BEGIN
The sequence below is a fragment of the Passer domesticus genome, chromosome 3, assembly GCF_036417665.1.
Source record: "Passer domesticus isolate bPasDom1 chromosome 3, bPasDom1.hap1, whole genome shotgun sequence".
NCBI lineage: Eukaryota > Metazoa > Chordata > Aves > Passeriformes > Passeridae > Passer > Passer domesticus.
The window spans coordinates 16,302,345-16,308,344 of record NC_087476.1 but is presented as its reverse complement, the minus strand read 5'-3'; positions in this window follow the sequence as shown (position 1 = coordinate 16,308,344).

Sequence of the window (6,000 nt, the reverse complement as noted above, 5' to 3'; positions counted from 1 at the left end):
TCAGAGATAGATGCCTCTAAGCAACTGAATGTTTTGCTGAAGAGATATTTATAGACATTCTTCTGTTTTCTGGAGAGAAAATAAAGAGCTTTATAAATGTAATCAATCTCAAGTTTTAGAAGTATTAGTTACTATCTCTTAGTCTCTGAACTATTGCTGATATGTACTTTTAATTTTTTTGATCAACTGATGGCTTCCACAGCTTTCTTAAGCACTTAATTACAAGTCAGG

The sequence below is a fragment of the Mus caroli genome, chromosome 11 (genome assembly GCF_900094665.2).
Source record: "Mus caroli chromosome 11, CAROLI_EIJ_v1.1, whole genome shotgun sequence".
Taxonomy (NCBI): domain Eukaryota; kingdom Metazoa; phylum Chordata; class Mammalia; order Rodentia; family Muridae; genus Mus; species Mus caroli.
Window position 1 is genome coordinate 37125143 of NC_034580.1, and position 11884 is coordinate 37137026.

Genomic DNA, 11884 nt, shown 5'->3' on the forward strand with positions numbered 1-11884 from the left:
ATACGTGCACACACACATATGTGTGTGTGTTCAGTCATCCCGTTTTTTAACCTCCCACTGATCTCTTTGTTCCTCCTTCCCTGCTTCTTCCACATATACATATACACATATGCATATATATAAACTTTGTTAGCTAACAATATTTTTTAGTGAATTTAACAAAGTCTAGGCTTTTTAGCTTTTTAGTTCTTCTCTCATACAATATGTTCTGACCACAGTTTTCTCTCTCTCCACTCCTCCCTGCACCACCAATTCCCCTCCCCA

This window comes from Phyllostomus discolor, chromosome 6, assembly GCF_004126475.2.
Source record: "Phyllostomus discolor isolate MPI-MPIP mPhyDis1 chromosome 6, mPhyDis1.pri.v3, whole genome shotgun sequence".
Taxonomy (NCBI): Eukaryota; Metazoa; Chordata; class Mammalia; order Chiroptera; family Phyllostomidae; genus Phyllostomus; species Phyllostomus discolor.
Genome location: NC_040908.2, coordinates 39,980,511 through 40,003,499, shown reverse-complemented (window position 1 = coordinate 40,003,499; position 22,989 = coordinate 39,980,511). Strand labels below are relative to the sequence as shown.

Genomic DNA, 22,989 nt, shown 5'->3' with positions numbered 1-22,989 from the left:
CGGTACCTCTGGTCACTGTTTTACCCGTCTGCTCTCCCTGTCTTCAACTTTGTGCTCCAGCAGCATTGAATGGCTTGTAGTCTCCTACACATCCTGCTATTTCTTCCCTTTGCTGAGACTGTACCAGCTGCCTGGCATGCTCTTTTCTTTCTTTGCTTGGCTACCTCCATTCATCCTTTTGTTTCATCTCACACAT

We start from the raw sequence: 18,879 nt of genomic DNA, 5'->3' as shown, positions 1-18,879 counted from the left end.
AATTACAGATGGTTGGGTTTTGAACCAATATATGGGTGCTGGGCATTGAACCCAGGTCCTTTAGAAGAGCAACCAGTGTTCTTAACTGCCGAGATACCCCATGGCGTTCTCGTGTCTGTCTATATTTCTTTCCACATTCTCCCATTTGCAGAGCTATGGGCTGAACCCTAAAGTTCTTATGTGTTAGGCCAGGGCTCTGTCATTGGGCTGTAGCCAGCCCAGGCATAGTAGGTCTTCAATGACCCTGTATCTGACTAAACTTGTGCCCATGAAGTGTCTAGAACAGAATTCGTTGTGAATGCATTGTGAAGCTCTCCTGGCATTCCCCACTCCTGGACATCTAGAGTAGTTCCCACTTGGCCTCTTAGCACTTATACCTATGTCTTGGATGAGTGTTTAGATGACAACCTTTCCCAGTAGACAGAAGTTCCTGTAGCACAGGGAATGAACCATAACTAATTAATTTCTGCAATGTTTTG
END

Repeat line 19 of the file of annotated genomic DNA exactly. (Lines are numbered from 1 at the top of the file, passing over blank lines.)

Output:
We start from the raw sequence: 18,879 nt of genomic DNA, 5'->3' as shown, positions 1-18,879 counted from the left end.